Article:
When, wandering here, some child of chance
    Through pangs of keen delight shall reach
    The gift of utterance, —
  30. "To speak the air, the sky to speak,
    The freshness of the hill to tell,
    Who, roaming bare Ben Edar's peak
    And Aideen's briary dell,
  31. "And gazing on the Cromlech vast,
    And on the mountain and the sea,
    Shall catch communion with the past
    And mix himself with me.
  32. "Child of the Future's doubtful night,
    Wate'er your speech, whoe'r your sires,
    Sing while you may with frank delight
    The song your house inspires.
  33. "Sing while you may, nor grieve to know
    The song you sing shall also die;
    Atharna's lay has perish'd so,
    Though once it thrill'd this sky.
  34. "Above us, from his rocky chair,
    There, where Ben Edar's landward crest
    O'er eastern Bregia bends, to where
    Dun Almon crowns the west:
  35. "And all that felt the fretted air
    Throughout the song-distemper'd clime,
    Did droop, till suppliant Leinster's prayer
    Appeased the vengeful rhyme.

  36. p.11

  37. "Ah me, or e'er the hour arrive
    Shall bid my long-forgotten tones,
    Unknown One, on your lips revive,
    Here, by these moss-grown stones,
  38. "What change shall o'er the scene have cross'd;
    What conquering lords anew have come;
    What lore-arm'd, mightier Druid host
    From Gaul or distant Rome!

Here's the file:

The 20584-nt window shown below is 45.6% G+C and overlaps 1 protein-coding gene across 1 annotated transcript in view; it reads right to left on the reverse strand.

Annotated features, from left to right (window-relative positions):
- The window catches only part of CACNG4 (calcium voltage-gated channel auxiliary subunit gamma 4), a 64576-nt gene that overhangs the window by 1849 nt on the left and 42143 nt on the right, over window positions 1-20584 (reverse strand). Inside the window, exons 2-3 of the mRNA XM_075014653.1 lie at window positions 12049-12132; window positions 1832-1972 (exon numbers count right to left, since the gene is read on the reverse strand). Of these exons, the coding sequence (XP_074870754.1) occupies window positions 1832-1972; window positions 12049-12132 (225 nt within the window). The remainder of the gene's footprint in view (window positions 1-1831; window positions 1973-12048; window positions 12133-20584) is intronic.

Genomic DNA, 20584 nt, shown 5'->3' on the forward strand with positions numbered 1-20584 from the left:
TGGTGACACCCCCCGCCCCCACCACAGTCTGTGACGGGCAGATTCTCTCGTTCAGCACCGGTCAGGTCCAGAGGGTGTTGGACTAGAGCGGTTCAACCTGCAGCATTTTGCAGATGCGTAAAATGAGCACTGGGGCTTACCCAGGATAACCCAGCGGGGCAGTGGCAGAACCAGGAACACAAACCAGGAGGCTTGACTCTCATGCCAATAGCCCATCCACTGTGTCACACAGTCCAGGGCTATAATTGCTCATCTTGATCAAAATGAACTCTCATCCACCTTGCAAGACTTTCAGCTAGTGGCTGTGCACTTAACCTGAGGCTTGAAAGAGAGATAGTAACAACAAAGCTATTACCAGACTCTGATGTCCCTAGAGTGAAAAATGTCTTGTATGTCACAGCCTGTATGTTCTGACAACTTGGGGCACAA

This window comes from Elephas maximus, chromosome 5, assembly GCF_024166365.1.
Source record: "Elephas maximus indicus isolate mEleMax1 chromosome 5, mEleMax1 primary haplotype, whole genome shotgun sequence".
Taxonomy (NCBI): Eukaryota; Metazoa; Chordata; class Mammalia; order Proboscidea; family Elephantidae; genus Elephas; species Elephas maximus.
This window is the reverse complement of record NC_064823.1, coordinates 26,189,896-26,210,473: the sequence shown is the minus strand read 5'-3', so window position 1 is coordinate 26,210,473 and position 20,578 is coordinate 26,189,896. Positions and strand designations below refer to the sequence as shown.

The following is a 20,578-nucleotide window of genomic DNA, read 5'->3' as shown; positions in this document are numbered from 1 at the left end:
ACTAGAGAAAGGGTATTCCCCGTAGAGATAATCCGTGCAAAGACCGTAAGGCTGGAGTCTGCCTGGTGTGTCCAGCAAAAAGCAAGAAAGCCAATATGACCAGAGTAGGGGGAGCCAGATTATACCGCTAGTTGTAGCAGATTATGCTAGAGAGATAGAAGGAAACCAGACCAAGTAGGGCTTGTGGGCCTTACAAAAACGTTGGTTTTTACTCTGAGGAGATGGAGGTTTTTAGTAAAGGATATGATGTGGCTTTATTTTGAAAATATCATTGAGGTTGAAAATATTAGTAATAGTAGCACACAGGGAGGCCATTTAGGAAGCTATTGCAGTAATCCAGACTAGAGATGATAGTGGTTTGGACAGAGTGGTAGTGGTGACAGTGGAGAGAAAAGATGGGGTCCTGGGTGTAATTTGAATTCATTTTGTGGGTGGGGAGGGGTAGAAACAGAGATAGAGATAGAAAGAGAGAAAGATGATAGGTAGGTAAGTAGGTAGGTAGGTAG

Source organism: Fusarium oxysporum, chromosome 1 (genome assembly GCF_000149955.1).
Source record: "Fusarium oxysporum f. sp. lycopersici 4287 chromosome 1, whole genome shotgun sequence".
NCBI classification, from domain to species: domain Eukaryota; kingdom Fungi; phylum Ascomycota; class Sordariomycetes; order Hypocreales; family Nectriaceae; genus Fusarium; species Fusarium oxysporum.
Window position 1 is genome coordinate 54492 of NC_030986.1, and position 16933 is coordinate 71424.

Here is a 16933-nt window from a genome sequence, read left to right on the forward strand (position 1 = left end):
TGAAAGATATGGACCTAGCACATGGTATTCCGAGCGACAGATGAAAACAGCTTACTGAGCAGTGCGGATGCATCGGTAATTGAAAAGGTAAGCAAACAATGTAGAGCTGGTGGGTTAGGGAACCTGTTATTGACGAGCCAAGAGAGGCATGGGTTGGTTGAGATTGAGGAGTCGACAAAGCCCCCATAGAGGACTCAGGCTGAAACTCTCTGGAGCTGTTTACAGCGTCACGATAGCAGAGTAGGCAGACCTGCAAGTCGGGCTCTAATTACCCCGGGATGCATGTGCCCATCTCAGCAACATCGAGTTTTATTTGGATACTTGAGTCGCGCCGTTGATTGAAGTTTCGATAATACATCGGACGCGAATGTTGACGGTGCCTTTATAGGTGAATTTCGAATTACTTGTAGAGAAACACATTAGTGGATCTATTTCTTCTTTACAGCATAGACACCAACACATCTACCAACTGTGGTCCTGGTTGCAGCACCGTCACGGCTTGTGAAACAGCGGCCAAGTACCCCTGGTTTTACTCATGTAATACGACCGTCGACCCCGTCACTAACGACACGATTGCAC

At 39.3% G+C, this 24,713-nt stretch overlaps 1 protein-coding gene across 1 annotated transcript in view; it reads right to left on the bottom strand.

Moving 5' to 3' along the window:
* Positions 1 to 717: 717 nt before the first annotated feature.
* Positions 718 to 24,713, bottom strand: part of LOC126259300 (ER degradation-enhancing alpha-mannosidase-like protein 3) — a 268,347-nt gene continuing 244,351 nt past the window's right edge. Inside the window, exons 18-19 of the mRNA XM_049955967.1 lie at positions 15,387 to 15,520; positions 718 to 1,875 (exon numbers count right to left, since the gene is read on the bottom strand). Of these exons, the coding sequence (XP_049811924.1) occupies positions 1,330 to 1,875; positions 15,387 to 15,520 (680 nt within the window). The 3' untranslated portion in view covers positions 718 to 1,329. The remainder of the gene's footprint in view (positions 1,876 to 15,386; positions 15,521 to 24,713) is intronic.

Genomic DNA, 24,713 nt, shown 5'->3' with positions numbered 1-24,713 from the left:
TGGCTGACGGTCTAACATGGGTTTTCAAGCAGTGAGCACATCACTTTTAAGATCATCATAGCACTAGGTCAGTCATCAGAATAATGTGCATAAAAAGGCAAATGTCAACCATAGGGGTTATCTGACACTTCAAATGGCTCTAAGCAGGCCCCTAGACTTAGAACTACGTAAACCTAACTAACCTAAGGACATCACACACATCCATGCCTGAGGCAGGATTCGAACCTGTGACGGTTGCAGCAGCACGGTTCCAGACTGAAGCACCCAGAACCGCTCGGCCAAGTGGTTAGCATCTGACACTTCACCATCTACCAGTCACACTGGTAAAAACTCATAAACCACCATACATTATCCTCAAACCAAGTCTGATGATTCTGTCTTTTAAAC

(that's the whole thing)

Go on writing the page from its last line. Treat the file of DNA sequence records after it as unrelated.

39. "What arts of death, what ways of life,
    What creeds unknown to bard or seer,
    Shall round your careless steps be rife,
    Who pause and ponder here;
  40. "And, haply, where yon curlew calls
    Athwart the marsh, 'mid groves and bowers
    See rise some mighty chieftain's halls
    With unimagined towers:
  41. "And baying hounds, and coursers bright,
    And burnish'd cars of dazzling sheen,
    With courtly train of dame and knight,
    Where now the fern is green.
  42. "Or, by yon prostrate altar-stone
    May kneel, perchance, and, free from blame,
    Hear holy men with rites unknown
    New names of God proclaim.
  43. "Let change as may the Name of Awe,
    Let rite surcease and altar fall,
    The same One God remains, a law
    For ever and for all.

  44. p.12

  45. "Let change as may the face of earth,
    Let alter all the social frame,
    For mortal men the ways of birth
    And death are still the same.
  46. "And still, as life and time wear on,
    The children of the waning days,
    (Though strength be from their shoulders gone
    To lift the loads we raise,)
  47. "Shall weep to do the burial rites
    Of lost ones loved; and fondly found,
    In shadow of the gathering nights,
    The monumental mound.
  48. "Farewell! The strength of men is worn;
    The night approaches dark and chill:
    Sleep, till perchance an endless morn
    Descend the glittering hill."
  49. Of Oscar and Aideen bereft,
    So Ossian sang. The Fenians sped
    Three mighty shouts to heaven; and left
    Ben Edar to the dead.